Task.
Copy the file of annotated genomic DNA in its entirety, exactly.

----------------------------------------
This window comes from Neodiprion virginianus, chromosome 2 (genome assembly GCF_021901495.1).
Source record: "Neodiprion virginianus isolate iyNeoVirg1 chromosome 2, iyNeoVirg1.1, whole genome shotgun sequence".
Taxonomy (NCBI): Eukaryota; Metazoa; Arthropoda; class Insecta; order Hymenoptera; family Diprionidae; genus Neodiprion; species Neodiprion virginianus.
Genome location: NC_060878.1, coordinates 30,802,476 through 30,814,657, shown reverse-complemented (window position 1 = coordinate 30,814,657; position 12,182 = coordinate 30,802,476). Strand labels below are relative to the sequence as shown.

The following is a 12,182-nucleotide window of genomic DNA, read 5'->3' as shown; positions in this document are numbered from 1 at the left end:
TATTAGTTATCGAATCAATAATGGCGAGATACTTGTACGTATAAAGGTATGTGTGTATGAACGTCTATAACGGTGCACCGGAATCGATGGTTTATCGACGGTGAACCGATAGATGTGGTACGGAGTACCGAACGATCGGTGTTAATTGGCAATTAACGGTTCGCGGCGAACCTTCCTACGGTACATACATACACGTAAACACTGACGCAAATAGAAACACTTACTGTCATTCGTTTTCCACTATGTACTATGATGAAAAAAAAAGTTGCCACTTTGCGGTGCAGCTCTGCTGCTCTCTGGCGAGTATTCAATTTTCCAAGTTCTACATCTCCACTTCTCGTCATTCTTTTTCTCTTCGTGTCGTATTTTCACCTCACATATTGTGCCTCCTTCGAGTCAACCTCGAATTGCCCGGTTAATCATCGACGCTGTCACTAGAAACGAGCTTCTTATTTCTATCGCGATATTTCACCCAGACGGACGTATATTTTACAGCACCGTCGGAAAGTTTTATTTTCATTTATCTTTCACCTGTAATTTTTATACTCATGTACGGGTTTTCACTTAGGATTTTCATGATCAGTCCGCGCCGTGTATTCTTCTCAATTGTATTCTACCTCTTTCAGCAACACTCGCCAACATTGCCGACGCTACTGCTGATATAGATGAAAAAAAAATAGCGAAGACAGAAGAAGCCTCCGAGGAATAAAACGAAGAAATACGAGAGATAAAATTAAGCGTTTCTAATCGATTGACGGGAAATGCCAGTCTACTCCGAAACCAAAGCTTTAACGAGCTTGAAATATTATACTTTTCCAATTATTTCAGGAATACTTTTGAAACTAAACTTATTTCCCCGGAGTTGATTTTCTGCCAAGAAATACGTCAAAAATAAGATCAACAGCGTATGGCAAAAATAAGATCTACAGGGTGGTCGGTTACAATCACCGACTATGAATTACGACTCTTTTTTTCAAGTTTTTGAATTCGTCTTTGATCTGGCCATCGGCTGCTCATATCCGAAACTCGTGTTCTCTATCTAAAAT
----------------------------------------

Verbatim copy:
This window comes from Neodiprion virginianus, chromosome 2 (genome assembly GCF_021901495.1).
Source record: "Neodiprion virginianus isolate iyNeoVirg1 chromosome 2, iyNeoVirg1.1, whole genome shotgun sequence".
Taxonomy (NCBI): Eukaryota; Metazoa; Arthropoda; class Insecta; order Hymenoptera; family Diprionidae; genus Neodiprion; species Neodiprion virginianus.
Genome location: NC_060878.1, coordinates 30,802,476 through 30,814,657, shown reverse-complemented (window position 1 = coordinate 30,814,657; position 12,182 = coordinate 30,802,476). Strand labels below are relative to the sequence as shown.

The following is a 12,182-nucleotide window of genomic DNA, read 5'->3' as shown; positions in this document are numbered from 1 at the left end:
TATTAGTTATCGAATCAATAATGGCGAGATACTTGTACGTATAAAGGTATGTGTGTATGAACGTCTATAACGGTGCACCGGAATCGATGGTTTATCGACGGTGAACCGATAGATGTGGTACGGAGTACCGAACGATCGGTGTTAATTGGCAATTAACGGTTCGCGGCGAACCTTCCTACGGTACATACATACACGTAAACACTGACGCAAATAGAAACACTTACTGTCATTCGTTTTCCACTATGTACTATGATGAAAAAAAAAGTTGCCACTTTGCGGTGCAGCTCTGCTGCTCTCTGGCGAGTATTCAATTTTCCAAGTTCTACATCTCCACTTCTCGTCATTCTTTTTCTCTTCGTGTCGTATTTTCACCTCACATATTGTGCCTCCTTCGAGTCAACCTCGAATTGCCCGGTTAATCATCGACGCTGTCACTAGAAACGAGCTTCTTATTTCTATCGCGATATTTCACCCAGACGGACGTATATTTTACAGCACCGTCGGAAAGTTTTATTTTCATTTATCTTTCACCTGTAATTTTTATACTCATGTACGGGTTTTCACTTAGGATTTTCATGATCAGTCCGCGCCGTGTATTCTTCTCAATTGTATTCTACCTCTTTCAGCAACACTCGCCAACATTGCCGACGCTACTGCTGATATAGATGAAAAAAAAATAGCGAAGACAGAAGAAGCCTCCGAGGAATAAAACGAAGAAATACGAGAGATAAAATTAAGCGTTTCTAATCGATTGACGGGAAATGCCAGTCTACTCCGAAACCAAAGCTTTAACGAGCTTGAAATATTATACTTTTCCAATTATTTCAGGAATACTTTTGAAACTAAACTTATTTCCCCGGAGTTGATTTTCTGCCAAGAAATACGTCAAAAATAAGATCAACAGCGTATGGCAAAAATAAGATCTACAGGGTGGTCGGTTACAATCACCGACTATGAATTACGACTCTTTTTTTCAAGTTTTTGAATTCGTCTTTGATCTGGCCATCGGCTGCTCATATCCGAAACTCGTGTTCTCTATCTAAAAT